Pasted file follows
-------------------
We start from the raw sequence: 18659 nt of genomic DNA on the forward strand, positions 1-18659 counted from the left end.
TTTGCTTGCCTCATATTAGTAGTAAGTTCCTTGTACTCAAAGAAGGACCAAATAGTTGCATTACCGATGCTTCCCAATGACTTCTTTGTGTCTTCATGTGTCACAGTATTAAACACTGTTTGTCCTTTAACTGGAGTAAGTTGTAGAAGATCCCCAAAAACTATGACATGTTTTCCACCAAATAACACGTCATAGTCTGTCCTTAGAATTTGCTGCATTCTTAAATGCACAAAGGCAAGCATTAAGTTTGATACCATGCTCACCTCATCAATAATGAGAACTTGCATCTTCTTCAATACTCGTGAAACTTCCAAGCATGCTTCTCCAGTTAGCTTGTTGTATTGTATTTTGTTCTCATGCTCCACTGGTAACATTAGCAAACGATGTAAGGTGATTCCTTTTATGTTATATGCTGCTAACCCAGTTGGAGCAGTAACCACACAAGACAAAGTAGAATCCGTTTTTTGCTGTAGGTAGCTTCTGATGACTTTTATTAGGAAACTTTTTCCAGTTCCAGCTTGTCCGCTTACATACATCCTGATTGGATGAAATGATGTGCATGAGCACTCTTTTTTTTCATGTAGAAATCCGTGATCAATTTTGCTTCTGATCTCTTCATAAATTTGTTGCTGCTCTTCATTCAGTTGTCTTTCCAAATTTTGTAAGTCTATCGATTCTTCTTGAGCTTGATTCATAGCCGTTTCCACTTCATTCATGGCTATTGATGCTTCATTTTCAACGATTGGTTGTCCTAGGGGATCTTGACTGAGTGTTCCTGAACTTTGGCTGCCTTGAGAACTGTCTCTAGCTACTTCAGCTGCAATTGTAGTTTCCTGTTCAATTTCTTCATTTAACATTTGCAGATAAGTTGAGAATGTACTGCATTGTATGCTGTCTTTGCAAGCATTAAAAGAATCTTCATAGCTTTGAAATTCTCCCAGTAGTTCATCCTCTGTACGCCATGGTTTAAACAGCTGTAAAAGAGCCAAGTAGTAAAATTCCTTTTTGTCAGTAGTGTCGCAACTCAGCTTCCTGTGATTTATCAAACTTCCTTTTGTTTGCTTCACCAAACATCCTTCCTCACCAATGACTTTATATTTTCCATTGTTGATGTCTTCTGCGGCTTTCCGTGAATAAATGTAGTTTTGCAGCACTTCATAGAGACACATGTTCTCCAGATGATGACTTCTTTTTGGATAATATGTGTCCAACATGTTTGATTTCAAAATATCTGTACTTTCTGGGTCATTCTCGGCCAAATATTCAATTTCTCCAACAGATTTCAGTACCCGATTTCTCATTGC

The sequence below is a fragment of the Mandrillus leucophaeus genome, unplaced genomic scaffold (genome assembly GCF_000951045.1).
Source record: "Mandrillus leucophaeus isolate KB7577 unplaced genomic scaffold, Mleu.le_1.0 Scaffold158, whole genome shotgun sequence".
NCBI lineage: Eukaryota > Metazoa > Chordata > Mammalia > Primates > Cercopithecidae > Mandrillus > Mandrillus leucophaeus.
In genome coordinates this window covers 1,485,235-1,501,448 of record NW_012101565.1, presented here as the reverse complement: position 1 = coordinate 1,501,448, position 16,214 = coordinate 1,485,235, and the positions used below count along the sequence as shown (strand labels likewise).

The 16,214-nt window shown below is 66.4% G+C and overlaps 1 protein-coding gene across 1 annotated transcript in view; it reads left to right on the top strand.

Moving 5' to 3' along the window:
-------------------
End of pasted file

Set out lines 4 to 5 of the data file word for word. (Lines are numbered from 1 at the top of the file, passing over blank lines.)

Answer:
Source record: "Mandrillus leucophaeus isolate KB7577 unplaced genomic scaffold, Mleu.le_1.0 Scaffold158, whole genome shotgun sequence".
NCBI lineage: Eukaryota > Metazoa > Chordata > Mammalia > Primates > Cercopithecidae > Mandrillus > Mandrillus leucophaeus.